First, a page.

So lets say you are asked to Cater an event, lets say the place you get your supplies from to make the Food etc wont sell to you. let say no one will.. lets say you can't cater anymore because people wont sell you what you need.. so you can't have your business anymore?

Look, if you support the right to discriminate, Get your life.. but if we need protection we need protection


First of all, I wouldn't insult your intelligence by using the term "microlevel thinking." You are a smart person.

Your reducto ad absurdum argument wouldn't really happen. People want to make money--especially in today's society.

Even so, do you think that a Jewish Holocaust survivor should be forced by the state to cater a Nazi rally or do you think he should have the freedom to choose not to.



posted on Jul, 6 2015 @ 05:30 PM
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Doc, do public accommodation laws have merit or not?



posted on Jul, 6 2015 @ 05:37 PM
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a reply to: NavyDoc

Maybe it is absurd, and maybe it would never happen... i was just using "What If" as maybe a different way to think about it. i mean if you take away all protection who is to say what and what would not happen on a bigger scale of thinking

But like i said, if you support the right to discriminate and would rather live in a world of legal discrimination, Get your life



posted on Jul, 6 2015 @ 05:38 PM
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originally posted by: Gryphon66
Doc, do public accommodation laws have merit or not?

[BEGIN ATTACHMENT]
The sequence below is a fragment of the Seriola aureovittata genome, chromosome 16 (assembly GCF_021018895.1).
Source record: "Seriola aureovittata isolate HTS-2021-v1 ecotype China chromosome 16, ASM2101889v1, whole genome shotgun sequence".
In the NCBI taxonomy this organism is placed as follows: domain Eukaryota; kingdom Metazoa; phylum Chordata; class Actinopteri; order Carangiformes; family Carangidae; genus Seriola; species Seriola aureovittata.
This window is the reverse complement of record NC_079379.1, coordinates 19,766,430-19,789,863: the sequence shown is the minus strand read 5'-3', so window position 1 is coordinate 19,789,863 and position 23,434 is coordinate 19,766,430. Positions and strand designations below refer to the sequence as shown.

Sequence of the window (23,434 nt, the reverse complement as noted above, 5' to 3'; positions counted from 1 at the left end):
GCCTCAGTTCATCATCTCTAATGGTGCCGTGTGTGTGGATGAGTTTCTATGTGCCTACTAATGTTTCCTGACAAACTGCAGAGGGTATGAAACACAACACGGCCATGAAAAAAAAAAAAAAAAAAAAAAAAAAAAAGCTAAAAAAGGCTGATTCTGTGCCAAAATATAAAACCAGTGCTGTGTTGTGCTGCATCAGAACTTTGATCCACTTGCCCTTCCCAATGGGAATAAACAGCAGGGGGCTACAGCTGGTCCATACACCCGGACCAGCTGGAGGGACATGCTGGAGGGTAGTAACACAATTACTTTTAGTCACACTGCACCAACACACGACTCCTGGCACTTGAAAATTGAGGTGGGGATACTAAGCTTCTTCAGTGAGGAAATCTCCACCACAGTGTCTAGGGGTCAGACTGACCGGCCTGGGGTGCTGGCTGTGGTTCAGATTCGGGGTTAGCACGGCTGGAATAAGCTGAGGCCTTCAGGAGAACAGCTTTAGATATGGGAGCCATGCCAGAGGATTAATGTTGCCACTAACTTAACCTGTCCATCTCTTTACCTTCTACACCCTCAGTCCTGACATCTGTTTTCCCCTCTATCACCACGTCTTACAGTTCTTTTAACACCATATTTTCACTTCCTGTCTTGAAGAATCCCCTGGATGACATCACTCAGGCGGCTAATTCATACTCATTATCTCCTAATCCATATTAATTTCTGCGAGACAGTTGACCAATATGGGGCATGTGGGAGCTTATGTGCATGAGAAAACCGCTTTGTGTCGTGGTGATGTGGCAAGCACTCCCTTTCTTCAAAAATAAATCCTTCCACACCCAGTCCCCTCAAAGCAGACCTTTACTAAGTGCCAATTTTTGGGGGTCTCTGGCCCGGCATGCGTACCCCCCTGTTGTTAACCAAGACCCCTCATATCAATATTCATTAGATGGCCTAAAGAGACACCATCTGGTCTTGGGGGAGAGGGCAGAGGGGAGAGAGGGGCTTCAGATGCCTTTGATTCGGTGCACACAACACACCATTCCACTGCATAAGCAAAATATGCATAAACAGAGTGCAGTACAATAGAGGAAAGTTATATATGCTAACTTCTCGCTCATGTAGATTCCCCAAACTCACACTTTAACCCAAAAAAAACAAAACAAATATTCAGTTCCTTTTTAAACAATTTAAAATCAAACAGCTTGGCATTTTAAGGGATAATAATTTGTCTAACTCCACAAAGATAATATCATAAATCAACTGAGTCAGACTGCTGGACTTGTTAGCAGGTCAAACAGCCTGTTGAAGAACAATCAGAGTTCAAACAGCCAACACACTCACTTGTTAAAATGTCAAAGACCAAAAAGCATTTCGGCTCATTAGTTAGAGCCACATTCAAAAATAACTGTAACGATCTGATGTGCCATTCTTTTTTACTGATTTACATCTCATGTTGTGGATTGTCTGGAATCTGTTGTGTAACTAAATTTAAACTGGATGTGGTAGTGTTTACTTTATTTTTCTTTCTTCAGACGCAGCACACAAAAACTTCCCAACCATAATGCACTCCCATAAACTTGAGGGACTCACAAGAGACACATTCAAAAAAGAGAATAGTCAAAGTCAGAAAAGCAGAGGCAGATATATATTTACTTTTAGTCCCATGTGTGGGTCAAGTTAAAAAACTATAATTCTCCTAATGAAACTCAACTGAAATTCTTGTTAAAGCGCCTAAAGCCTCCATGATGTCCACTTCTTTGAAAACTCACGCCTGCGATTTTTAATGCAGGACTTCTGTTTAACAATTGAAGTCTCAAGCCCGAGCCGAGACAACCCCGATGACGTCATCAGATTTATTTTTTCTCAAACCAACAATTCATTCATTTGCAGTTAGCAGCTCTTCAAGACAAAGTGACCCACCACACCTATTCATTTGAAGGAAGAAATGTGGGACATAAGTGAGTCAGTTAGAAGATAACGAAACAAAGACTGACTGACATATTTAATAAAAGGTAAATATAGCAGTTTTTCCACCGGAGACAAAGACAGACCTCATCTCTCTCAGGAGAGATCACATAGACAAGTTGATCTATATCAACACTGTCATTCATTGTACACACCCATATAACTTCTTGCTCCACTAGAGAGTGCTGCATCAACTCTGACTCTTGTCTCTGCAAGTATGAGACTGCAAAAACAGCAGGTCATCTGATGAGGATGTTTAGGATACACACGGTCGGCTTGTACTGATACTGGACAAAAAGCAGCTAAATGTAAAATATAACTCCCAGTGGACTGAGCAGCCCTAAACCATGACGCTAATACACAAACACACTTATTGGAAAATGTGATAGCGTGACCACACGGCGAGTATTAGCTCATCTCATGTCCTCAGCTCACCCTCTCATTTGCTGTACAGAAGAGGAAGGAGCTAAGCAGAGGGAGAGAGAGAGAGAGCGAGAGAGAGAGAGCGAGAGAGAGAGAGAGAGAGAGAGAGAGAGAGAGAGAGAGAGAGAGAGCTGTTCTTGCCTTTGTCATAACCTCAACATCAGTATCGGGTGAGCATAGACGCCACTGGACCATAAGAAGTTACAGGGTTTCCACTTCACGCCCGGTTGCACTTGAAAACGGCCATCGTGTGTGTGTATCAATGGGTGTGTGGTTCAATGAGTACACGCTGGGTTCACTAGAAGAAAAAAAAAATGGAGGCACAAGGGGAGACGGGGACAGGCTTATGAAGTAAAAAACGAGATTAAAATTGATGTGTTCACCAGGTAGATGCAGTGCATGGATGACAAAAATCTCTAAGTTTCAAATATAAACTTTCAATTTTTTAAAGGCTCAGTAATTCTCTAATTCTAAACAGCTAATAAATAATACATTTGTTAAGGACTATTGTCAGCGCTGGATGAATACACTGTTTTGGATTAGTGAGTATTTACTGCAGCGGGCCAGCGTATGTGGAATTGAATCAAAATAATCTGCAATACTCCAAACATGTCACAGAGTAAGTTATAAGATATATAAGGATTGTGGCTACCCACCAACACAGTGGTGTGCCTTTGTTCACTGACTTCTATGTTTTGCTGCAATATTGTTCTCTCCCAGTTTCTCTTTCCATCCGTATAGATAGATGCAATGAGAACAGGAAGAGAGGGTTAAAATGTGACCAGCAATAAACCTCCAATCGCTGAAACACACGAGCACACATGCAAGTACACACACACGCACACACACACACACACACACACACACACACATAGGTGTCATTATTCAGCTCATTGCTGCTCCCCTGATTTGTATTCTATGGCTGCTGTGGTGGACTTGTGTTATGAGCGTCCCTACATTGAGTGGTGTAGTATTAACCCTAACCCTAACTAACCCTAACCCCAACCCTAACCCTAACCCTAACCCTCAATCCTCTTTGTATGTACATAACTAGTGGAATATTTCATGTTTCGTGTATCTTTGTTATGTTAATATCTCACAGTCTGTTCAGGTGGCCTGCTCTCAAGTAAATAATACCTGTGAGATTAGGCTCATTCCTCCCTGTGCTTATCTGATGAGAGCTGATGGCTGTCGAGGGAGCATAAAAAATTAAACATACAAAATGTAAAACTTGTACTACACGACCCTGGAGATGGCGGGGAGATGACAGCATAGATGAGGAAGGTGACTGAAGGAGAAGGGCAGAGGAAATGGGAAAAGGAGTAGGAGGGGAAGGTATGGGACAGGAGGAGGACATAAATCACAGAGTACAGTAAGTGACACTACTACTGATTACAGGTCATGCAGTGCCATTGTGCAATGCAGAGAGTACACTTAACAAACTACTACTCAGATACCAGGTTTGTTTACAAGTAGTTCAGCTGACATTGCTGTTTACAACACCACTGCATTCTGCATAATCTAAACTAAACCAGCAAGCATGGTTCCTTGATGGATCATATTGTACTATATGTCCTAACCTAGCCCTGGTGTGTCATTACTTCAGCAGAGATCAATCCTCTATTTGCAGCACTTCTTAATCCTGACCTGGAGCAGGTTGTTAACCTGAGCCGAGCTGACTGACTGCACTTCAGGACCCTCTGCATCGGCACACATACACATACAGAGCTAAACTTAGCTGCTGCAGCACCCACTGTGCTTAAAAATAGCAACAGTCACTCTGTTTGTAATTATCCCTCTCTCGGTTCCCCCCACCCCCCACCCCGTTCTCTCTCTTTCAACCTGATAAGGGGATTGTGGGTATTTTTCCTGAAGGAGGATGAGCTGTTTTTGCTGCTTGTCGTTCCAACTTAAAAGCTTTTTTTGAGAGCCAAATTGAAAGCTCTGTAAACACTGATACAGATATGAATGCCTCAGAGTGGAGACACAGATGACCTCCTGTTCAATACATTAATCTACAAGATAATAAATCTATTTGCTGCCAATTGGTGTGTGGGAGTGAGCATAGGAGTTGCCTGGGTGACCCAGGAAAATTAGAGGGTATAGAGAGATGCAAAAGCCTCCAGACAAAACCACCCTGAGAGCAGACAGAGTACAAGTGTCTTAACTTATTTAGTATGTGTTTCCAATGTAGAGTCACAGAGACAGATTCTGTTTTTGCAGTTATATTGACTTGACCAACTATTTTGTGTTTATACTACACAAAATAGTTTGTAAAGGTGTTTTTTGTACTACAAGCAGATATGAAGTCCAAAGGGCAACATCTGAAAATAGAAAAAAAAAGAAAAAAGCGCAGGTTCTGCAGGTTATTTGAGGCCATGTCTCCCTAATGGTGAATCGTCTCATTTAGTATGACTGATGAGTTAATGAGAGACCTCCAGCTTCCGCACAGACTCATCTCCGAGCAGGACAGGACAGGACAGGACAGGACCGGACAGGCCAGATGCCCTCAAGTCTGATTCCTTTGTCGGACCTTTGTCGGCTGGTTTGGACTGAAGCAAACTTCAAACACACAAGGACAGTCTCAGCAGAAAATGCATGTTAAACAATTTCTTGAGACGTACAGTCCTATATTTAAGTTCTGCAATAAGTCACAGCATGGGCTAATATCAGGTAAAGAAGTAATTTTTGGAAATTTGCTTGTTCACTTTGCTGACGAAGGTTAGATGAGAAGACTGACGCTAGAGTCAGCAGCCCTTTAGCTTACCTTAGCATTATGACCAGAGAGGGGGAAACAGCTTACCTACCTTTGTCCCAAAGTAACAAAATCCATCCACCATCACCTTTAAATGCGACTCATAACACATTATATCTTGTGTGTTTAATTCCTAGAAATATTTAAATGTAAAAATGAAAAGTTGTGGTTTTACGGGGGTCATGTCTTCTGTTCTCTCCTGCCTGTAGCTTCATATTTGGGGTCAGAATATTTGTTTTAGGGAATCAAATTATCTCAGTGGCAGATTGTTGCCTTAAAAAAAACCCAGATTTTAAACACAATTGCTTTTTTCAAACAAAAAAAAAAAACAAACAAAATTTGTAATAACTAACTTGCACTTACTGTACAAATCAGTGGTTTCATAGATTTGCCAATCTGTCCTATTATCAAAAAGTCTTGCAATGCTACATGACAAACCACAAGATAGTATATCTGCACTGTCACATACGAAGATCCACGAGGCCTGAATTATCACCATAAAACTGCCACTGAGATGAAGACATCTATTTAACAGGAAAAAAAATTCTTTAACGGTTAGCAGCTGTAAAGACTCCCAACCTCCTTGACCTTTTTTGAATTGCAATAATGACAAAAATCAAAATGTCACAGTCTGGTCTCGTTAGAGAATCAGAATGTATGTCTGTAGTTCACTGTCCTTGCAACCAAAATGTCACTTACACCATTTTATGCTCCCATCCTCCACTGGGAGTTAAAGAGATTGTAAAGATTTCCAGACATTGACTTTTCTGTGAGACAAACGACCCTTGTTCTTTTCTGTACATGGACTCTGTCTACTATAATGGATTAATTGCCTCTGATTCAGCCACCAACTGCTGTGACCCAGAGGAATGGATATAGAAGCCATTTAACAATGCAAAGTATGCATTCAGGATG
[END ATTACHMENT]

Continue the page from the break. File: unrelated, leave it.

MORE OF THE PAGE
I tend Libertarian which means that I think that people should be able to make their own choices in life, be it two men wanting to get married or a Jewish deli owner not wanting to cater a Nazi rally. Freedom of choice.



posted on Jul, 6 2015 @ 05:40 PM
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originally posted by: NavyDoc

originally posted by: Gryphon66
Doc, do public accommodation laws have merit or not?


I tend Libertarian which means that I think that people should be able to make their own choices in life, be it two men wanting to get married or a Jewish deli owner not wanting to cater a Nazi rally. Freedom of choice.


So, no place for public accommodation laws then?



posted on Jul, 6 2015 @ 05:41 PM
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originally posted by: Darth_Prime
a reply to: NavyDoc

Maybe it is absurd, and maybe it would never happen... i was just using "What If" as maybe a different way to think about it. i mean if you take away all protection who is to say what and what would not happen on a bigger scale of thinking

But like i said, if you support the right to discriminate and would rather live in a world of legal discrimination, Get your life


That is a disingenuous way of putting it. I think that you have the right to make your own choices in life and, as such, everyone else should as well. It does not matter if I agree with your choices, as a consenting adult and a citizen, those are your choices to make and the government should not tell you if it is valid or not. Was not this recent SCOTUS decision all about that principle? How can anyone demand freedom to make their own choices but deny it to others? That seems hypocritical to me.



posted on Jul, 6 2015 @ 05:42 PM
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originally posted by: Gryphon66

originally posted by: NavyDoc

originally posted by: Gryphon66